There are literally hundreds of driving films – some that will stay in your mind forever and some that should be consigned to the bargain bucket, never to be seen again. To make a great driving film – the sort to inspire you to want to learn to drive yourself – you need to have serious gear-heads on board, classic motors, fast cars, car chases and a spectacular storyline.
Here, we sort through the movies to remember and those better off forgotten.
- The Hollywood News
Actor uses #Oscarssowhite hashtag on Twitter to ask if ‘people of colour’ should avoid this year’s ceremony to protest against white-only list of Academy Award nominees
Jada Pinkett Smith has questioned whether Hollywood figures from ethnic minority backgrounds should boycott this year’s Oscars over diversity.
Writing on Twitter, the star of The Matrix Reloaded, Collateral and Magic Mike Xxl expressed her disappointment at the Academy’s failure to nominate non-whites for any of the major prizes at next month’s event for the second year running. The hashtag #Oscarssowhite, created last year, has once again trended on Twitter.
Continue reading »
- Ben Child
Jada Pinkett Smith has added her voice to the growing list of Hollywood stars criticizing the Oscars for a lack of diversity. The actress, whose film credits include “Magic Mike Xxl,” “Collateral” and “The Matrix Reloaded,” pondered on social media Saturday if people of color should participate in the Oscars at all. “At the Oscars, people of color are always welcomed to give out awards, even entertain, but we are rarely recognized for our artistic accomplishments,” she wrote on Facebook and in a series of tweets. “Should people of color refrain from participating all together?” Also Read: Spike Lee Will Not Attend. »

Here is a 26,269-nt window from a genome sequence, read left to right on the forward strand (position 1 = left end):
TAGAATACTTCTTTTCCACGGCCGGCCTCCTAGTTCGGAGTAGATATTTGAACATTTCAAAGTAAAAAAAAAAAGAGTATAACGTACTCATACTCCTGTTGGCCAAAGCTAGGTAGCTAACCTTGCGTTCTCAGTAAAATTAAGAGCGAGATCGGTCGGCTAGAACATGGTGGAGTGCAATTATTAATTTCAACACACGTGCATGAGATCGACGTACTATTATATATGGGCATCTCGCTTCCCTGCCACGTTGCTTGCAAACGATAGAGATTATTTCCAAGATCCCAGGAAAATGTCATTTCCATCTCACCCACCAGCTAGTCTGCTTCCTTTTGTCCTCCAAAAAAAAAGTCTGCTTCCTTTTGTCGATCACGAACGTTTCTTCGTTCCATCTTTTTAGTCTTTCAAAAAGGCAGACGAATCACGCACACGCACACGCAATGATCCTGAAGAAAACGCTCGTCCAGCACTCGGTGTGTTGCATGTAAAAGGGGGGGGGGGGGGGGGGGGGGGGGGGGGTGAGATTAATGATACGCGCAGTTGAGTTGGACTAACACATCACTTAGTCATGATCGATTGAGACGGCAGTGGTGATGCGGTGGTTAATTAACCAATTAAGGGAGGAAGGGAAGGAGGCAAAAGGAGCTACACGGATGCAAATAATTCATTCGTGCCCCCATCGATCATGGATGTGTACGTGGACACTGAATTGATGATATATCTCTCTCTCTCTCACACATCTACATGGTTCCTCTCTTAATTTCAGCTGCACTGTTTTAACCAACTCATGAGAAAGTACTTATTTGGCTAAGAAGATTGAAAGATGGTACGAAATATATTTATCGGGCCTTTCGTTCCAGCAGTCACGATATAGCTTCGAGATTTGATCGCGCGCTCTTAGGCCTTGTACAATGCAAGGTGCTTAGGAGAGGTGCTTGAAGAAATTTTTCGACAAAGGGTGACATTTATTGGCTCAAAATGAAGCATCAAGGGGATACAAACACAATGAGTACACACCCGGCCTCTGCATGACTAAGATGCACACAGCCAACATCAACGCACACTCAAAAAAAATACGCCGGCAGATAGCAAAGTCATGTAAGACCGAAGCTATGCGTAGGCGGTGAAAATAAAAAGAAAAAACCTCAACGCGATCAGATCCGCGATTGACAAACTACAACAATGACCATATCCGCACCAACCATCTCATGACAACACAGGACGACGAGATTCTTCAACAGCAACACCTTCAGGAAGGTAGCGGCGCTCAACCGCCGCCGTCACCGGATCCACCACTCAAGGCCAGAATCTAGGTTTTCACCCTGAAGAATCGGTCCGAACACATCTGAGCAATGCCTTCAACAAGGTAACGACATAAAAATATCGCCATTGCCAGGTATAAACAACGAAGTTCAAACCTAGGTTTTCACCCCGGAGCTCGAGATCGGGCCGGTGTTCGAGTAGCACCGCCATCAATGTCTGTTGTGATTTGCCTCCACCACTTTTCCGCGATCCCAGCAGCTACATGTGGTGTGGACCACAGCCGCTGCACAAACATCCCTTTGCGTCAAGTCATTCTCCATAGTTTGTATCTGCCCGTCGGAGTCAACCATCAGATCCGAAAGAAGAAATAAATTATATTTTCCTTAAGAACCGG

- Anita Bennett
Growing up it was all about watching a film on mute and pairing it with the perfect album, trying to synchronize a scene or entire movie with a song or full-length record. Nowadays, mashups are ubiquitous, and the similarities between film, art, and music prominently fill up the pages of the web and social media nearly everyday. Read More: Ranked: Every James Bond Film From Best To Worst In this new 6-minute video from Michael McIennan, he concentrates on the visual similarities between the climax to Michael Mann’s thrilling 2004 “Collateral” and the Shanghai sequence of Sam Mendes’ “Skyfall” from 2012. The video is edited so the films transpire at once, with scenes re-ordered, but it serves to highlight the haunting parallel scores and brilliant silhouetted work from inimitable cinematographers Roger Deakins (“Skyfall”) and Dion Beebee (“Collateral”). The mashup is best watched with headphones on as its creator recommends in his introduction; you certainly. »
- Samantha Vacca
“I feel like I’m in a f—ing horror movie,” a soldier murmurs as gunfire erupts around him, and his words turn out to be a pretty accurate assessment of Michael Bay’s noisy, nerve-frying account of the widely contested 2012 terrorist attacks that claimed four American lives in Benghazi, Libya. Taking a break from the cultural atrocities of the “Transformers” franchise with this half-successful bid for seriousness, Bay approaches his tinderbox of a subject pretty much the way you’d expect from Hollywood’s most aggressively pro-military director: Largely avoiding the political firestorm in favor of a harrowing minute-by-minute procedural, “13 Hours: The Secret Soldiers of Benghazi” is an experiential tour de force but a contextual blur, a shrewdly dumb movie that captures, and perhaps too readily embraces, the extreme confusion of the events as they unfolded on the ground. Most of all, it’s a tribute to the brave U. »
- Justin Chang